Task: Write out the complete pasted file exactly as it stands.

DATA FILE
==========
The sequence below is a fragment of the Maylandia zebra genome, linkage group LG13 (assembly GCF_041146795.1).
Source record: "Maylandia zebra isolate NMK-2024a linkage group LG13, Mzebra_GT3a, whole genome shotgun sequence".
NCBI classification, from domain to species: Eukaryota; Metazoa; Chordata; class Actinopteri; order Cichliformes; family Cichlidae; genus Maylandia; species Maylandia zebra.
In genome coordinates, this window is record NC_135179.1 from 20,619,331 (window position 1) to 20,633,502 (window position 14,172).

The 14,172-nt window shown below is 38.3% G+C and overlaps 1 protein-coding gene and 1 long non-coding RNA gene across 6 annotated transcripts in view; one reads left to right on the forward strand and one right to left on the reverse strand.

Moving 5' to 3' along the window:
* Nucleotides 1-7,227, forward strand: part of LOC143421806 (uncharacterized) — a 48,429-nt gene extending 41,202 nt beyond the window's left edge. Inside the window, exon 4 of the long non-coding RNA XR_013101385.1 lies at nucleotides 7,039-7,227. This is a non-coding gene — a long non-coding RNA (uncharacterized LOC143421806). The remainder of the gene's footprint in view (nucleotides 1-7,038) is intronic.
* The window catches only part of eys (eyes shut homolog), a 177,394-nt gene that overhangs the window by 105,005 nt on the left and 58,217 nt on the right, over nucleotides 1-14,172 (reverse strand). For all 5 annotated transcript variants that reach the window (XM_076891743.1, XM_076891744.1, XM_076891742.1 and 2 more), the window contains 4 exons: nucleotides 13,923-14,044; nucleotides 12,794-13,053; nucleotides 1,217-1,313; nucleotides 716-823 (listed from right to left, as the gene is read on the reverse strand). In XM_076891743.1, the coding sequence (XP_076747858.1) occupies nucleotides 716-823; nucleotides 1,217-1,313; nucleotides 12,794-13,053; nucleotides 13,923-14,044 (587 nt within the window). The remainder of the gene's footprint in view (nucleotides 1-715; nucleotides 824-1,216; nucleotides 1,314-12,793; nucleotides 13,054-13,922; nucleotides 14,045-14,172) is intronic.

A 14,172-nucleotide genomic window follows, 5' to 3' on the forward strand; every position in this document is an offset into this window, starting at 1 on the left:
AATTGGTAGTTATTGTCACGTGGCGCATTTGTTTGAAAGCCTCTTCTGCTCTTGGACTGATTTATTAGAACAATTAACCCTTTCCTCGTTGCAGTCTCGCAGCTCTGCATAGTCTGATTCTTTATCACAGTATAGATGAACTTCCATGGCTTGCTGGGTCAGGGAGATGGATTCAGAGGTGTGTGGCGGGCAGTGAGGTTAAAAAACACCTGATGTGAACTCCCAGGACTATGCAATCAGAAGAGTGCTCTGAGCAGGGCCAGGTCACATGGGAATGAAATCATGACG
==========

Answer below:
The sequence below is a fragment of the Maylandia zebra genome, linkage group LG13 (assembly GCF_041146795.1).
Source record: "Maylandia zebra isolate NMK-2024a linkage group LG13, Mzebra_GT3a, whole genome shotgun sequence".
NCBI classification, from domain to species: Eukaryota; Metazoa; Chordata; class Actinopteri; order Cichliformes; family Cichlidae; genus Maylandia; species Maylandia zebra.
In genome coordinates, this window is record NC_135179.1 from 20,619,331 (window position 1) to 20,633,502 (window position 14,172).

The 14,172-nt window shown below is 38.3% G+C and overlaps 1 protein-coding gene and 1 long non-coding RNA gene across 6 annotated transcripts in view; one reads left to right on the forward strand and one right to left on the reverse strand.

Moving 5' to 3' along the window:
* Nucleotides 1-7,227, forward strand: part of LOC143421806 (uncharacterized) — a 48,429-nt gene extending 41,202 nt beyond the window's left edge. Inside the window, exon 4 of the long non-coding RNA XR_013101385.1 lies at nucleotides 7,039-7,227. This is a non-coding gene — a long non-coding RNA (uncharacterized LOC143421806). The remainder of the gene's footprint in view (nucleotides 1-7,038) is intronic.
* The window catches only part of eys (eyes shut homolog), a 177,394-nt gene that overhangs the window by 105,005 nt on the left and 58,217 nt on the right, over nucleotides 1-14,172 (reverse strand). For all 5 annotated transcript variants that reach the window (XM_076891743.1, XM_076891744.1, XM_076891742.1 and 2 more), the window contains 4 exons: nucleotides 13,923-14,044; nucleotides 12,794-13,053; nucleotides 1,217-1,313; nucleotides 716-823 (listed from right to left, as the gene is read on the reverse strand). In XM_076891743.1, the coding sequence (XP_076747858.1) occupies nucleotides 716-823; nucleotides 1,217-1,313; nucleotides 12,794-13,053; nucleotides 13,923-14,044 (587 nt within the window). The remainder of the gene's footprint in view (nucleotides 1-715; nucleotides 824-1,216; nucleotides 1,314-12,793; nucleotides 13,054-13,922; nucleotides 14,045-14,172) is intronic.

A 14,172-nucleotide genomic window follows, 5' to 3' on the forward strand; every position in this document is an offset into this window, starting at 1 on the left:
AATTGGTAGTTATTGTCACGTGGCGCATTTGTTTGAAAGCCTCTTCTGCTCTTGGACTGATTTATTAGAACAATTAACCCTTTCCTCGTTGCAGTCTCGCAGCTCTGCATAGTCTGATTCTTTATCACAGTATAGATGAACTTCCATGGCTTGCTGGGTCAGGGAGATGGATTCAGAGGTGTGTGGCGGGCAGTGAGGTTAAAAAACACCTGATGTGAACTCCCAGGACTATGCAATCAGAAGAGTGCTCTGAGCAGGGCCAGGTCACATGGGAATGAAATCATGACG